LightCounting research note highlights steady Q3
Industry analyst firm, LightCounting has released its latest research note, which provides analysis of the latest quarterly financial reports.
The note, which precedes the company’s complete coverage in the upcoming Quarterly Market Update – Optical Networks and Datacenters, said that, while negative impacts of the pandemic were felt in Q1 and Q2, it also accelerated moves to online business models, including in education and office work. This meant that there were improvements in demand and supply, over Q2.
Internet content providers have reported strong growth in revenues and spending, said LightCounting. Combined revenues of the top five - Alphabet, Amazon, Apple, Facebook and Microsoft - increased by 25 per cent year-on-year and 9 per cent sequentially, while spending increased by 33 per cent year-on-year and 22 per cent sequentially.
Content service providers, on the other hand, reported declines in sales and capex as a whole, with mixed results by company. Combined revenues of companies in this group that reported Q3 results were down 1 per cent and spending was down 8 per cent year-on-year, according to the research note. China Mobile, China Telecom, China Unicom, Comcast, and Orange reported single-digit growth in quarterly revenue year-on-year, and the rest were flat to negative.
Things were a little brighter for telecom equipment maker sales, which improved over. Q2. Notably, Nokia’s optical networking business was up 18 per cent year-on-year and 28 per cent sequentially, but total revenues were down 3 per cent year-on-year. Ericsson Networks group revenues grew 14 per cent sequentially, and 15 per cent year-on-year, driven by China and North America. ZTE’s revenues grew 37 per cent year-on-year and 5 per cent sequentially.
Sequential growth in revenues of optical component vendors has moderated, said LightCounting, after a strong Q2. However, the year-on-year comparisons are still impressive. NeoPhotonics expects a 35 per cent drop in Q4 sales because of restrictions on sales to Huawei, but the restrictions’ impact on the larger companies, including II-VI and Lumentum, will be, said the research note, ‘barely noticeable’.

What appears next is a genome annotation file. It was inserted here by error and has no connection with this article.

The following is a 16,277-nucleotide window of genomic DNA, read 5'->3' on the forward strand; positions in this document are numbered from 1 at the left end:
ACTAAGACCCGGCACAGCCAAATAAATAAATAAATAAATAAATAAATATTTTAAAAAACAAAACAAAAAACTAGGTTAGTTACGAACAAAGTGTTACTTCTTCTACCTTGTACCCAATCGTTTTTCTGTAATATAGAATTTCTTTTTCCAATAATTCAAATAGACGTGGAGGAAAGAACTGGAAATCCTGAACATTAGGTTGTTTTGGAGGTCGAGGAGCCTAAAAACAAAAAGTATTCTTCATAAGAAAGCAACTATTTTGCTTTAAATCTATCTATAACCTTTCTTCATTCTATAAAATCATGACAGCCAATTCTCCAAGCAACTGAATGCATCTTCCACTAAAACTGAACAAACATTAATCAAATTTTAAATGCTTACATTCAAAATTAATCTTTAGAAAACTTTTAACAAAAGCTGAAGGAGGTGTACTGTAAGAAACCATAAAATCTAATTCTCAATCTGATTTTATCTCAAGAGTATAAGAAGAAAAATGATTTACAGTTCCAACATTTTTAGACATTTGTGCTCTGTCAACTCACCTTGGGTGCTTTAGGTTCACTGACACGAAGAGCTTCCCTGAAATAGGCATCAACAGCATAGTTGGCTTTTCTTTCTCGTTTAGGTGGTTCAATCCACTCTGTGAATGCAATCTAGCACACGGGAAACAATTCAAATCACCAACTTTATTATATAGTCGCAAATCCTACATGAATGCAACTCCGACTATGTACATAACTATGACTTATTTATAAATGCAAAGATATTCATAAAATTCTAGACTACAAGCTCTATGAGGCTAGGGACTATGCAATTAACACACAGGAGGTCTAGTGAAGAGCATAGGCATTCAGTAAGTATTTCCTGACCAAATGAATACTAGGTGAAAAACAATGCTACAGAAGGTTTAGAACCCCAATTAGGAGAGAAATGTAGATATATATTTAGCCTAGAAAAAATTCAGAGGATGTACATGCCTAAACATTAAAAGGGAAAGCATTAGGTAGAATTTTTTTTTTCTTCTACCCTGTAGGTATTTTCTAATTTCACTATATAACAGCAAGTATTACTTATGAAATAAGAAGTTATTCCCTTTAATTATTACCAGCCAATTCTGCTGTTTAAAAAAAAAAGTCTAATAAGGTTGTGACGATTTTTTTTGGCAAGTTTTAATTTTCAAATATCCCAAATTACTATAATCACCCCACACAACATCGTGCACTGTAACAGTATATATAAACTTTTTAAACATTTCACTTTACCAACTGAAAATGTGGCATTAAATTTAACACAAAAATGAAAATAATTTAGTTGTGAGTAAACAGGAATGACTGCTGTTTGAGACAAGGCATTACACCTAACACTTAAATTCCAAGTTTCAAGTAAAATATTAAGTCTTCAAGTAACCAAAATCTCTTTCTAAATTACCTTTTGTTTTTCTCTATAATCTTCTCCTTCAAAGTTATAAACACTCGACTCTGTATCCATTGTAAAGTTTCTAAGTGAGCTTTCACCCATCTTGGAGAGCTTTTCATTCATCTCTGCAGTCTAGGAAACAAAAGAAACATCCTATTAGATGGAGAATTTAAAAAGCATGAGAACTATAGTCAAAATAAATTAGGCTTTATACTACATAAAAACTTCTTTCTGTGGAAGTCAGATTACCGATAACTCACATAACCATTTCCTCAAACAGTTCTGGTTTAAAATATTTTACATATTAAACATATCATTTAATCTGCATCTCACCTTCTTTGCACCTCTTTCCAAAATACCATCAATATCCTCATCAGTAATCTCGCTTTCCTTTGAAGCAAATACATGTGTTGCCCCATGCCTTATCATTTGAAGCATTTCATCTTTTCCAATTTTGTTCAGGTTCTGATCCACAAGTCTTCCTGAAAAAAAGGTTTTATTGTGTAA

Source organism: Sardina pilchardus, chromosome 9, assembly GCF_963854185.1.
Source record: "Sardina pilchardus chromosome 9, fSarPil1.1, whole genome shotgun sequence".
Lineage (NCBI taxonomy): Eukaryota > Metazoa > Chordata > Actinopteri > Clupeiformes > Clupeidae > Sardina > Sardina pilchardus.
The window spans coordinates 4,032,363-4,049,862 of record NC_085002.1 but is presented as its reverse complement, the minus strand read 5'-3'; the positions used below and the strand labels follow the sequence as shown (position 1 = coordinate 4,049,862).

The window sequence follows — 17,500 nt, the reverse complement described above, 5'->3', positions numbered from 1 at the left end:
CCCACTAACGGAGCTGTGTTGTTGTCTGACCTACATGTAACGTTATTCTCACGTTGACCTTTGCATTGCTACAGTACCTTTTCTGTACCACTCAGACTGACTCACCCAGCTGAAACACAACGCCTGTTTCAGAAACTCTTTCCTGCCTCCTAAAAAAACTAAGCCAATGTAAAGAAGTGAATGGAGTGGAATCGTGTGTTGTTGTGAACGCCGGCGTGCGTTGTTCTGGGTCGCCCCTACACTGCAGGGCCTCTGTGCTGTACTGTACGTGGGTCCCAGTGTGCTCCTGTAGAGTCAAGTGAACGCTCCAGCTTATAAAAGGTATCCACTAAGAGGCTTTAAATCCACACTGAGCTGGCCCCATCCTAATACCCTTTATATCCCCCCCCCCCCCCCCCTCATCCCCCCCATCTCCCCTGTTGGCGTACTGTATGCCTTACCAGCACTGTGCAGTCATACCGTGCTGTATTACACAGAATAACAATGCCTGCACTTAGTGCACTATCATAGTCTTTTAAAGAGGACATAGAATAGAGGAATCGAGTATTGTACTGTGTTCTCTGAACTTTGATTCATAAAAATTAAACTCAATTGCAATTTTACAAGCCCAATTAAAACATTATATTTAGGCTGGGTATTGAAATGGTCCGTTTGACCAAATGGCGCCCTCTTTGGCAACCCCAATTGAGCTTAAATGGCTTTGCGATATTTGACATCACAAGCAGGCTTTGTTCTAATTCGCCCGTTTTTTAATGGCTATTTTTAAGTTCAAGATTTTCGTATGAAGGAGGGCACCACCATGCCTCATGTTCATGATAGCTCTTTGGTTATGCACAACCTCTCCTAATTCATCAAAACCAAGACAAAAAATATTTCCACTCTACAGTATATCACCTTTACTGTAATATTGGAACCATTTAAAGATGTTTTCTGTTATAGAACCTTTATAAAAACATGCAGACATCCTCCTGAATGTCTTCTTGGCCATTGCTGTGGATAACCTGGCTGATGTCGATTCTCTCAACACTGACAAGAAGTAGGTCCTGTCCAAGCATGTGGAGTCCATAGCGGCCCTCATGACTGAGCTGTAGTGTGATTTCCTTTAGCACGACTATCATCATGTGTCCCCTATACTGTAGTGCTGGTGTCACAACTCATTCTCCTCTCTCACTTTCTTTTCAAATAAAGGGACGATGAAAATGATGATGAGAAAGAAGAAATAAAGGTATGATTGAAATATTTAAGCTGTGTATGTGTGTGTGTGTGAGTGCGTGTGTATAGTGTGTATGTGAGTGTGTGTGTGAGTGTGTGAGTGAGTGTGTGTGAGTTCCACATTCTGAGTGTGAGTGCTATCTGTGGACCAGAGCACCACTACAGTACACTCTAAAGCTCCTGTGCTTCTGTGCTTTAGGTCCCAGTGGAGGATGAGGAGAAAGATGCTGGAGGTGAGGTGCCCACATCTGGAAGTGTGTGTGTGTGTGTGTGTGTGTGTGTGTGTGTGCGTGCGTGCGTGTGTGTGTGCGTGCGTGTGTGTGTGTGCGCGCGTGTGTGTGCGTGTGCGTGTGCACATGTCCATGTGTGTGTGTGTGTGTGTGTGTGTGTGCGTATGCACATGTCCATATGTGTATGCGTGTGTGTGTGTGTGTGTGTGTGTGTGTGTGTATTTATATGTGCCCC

Apart from Intel, the semiconductor companies reported higher revenues. Intel reported a 7 per cent sequential decline in Q3 sales and expects another 5 per cent drop in Q4 due to lower sales to service providers. In contrast, highlighted LightCounting, AMD reported close to a 50 per cent increase in Q3 sales and expects more growth before the end of the year, driven by sales of processors for AI applications.
Last but not least, datacom equipment vendor sales were slated to have fallen 10 per cent versus Q2, due to large declines at IBM, Inspur, and Lenovo. Arista, Extreme, H3C, and Juniper, however, reported sequential increases in sales. Cisco was also down 2 per cent sequentially and 9 per cent year-on-year. Cisco’s Infrastructure platform revenues were down 4 per cent sequentially and 16 per cent year-on-year. Orders from the enterprise customers were down 15 per cent. Guidance for the current quarter is flat to down by 2 per cent. Hardware sales will continue to decline a bit steeper, according to the analyst firm, but Cisco’s management sounded ‘more optimistic than a quarter ago.’